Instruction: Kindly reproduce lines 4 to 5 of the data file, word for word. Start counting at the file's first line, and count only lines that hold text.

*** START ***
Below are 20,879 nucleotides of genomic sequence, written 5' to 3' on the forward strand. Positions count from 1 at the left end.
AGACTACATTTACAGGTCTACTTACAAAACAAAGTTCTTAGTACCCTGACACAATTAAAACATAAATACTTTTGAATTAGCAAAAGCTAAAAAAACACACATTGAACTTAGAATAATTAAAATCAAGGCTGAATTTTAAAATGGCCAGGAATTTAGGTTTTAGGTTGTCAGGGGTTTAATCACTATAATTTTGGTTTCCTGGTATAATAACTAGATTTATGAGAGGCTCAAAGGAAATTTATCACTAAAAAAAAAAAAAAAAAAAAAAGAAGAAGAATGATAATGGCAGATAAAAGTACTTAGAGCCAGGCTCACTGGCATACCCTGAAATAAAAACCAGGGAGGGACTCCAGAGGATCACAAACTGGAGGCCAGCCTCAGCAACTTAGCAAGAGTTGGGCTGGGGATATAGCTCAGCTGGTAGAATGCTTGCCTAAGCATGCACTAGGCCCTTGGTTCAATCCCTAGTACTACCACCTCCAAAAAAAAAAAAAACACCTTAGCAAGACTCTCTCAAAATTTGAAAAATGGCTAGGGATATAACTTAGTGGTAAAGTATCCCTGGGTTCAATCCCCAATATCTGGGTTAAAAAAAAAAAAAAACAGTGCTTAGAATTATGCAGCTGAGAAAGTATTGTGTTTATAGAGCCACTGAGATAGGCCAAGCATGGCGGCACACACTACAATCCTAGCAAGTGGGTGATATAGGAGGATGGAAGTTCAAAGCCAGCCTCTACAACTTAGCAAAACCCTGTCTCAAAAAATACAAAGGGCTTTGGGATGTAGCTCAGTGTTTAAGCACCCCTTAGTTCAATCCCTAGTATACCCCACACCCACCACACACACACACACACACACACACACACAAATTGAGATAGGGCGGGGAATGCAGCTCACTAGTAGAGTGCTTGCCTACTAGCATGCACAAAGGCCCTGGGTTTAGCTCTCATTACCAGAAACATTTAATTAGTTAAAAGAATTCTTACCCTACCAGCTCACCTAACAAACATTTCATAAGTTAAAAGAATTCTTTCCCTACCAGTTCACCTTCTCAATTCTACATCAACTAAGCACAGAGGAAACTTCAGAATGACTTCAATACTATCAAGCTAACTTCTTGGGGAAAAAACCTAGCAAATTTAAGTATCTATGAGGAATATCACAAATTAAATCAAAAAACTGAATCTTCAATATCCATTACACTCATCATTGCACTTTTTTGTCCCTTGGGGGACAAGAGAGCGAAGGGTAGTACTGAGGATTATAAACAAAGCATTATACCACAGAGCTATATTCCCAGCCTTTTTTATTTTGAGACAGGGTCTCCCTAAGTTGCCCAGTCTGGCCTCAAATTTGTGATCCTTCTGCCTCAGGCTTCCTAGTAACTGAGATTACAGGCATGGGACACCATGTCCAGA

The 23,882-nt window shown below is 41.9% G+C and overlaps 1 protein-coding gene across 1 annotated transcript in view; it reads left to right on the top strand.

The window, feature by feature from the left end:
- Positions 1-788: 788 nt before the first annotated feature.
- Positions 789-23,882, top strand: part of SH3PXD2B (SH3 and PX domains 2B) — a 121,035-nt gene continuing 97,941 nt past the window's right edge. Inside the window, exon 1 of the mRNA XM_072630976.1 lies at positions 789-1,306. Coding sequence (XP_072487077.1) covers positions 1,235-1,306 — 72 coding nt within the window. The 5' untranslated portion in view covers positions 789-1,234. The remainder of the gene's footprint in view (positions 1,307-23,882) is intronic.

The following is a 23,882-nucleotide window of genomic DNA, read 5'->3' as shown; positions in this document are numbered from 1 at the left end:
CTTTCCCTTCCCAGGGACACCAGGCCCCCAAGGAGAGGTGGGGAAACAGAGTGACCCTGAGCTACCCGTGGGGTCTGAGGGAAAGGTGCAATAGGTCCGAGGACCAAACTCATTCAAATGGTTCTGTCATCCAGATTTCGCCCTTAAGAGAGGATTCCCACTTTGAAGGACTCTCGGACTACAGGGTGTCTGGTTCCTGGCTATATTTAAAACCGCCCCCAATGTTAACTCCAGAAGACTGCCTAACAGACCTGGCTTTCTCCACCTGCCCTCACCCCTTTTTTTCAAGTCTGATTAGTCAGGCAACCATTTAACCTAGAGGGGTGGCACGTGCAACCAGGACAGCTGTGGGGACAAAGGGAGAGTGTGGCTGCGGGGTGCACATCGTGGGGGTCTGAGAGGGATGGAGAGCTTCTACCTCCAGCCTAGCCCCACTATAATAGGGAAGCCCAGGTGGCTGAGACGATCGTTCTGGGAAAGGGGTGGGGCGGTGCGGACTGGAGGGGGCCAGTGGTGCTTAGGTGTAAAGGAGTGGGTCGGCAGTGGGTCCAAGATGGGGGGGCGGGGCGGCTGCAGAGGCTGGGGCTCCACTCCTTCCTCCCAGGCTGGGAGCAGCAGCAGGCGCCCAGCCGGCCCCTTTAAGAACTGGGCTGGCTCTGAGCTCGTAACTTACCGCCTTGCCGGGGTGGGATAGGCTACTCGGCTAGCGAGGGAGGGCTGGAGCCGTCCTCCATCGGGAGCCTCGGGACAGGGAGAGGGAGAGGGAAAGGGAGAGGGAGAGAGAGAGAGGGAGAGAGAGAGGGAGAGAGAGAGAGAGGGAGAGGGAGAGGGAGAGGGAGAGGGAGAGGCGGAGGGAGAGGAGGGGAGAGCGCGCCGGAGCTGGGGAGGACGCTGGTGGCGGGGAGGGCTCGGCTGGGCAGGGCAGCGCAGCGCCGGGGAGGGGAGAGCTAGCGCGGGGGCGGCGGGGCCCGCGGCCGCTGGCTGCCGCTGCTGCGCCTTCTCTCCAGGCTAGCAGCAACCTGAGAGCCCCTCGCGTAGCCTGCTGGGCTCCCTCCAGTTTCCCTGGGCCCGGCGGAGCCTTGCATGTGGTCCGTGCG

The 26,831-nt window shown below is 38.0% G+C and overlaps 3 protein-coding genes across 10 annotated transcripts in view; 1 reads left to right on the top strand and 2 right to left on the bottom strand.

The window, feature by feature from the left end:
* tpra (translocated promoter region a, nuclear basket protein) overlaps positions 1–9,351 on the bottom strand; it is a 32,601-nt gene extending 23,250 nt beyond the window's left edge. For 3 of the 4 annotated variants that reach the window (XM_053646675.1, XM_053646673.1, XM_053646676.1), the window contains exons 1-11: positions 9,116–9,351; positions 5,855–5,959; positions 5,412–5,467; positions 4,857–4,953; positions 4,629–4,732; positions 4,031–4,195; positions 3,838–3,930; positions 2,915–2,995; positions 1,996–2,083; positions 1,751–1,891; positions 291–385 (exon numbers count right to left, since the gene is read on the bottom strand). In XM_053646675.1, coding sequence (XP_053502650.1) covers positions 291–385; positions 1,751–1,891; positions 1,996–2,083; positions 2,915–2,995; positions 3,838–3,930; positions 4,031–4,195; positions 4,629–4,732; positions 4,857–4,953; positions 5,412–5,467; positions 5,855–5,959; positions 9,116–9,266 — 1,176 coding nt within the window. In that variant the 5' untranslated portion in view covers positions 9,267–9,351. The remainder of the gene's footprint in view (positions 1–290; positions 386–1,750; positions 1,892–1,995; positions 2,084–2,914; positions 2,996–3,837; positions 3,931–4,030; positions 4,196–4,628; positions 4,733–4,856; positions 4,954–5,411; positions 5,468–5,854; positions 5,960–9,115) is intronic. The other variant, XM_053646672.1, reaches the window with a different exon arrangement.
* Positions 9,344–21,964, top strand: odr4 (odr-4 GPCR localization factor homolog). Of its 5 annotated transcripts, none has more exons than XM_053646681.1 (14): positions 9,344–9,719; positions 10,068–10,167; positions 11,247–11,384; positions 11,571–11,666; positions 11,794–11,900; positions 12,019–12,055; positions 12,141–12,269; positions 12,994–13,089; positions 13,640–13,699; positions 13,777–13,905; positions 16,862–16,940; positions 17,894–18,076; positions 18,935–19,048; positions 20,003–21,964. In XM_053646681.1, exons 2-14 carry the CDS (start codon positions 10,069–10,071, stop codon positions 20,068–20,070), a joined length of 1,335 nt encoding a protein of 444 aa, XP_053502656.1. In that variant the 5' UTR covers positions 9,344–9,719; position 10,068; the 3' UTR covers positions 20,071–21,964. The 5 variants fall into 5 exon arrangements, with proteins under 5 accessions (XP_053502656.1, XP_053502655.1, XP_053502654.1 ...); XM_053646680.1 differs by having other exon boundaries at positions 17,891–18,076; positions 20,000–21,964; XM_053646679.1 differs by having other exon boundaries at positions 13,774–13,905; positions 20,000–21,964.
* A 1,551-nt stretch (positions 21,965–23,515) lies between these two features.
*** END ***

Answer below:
The window, feature by feature from the left end:
- Positions 1-788: 788 nt before the first annotated feature.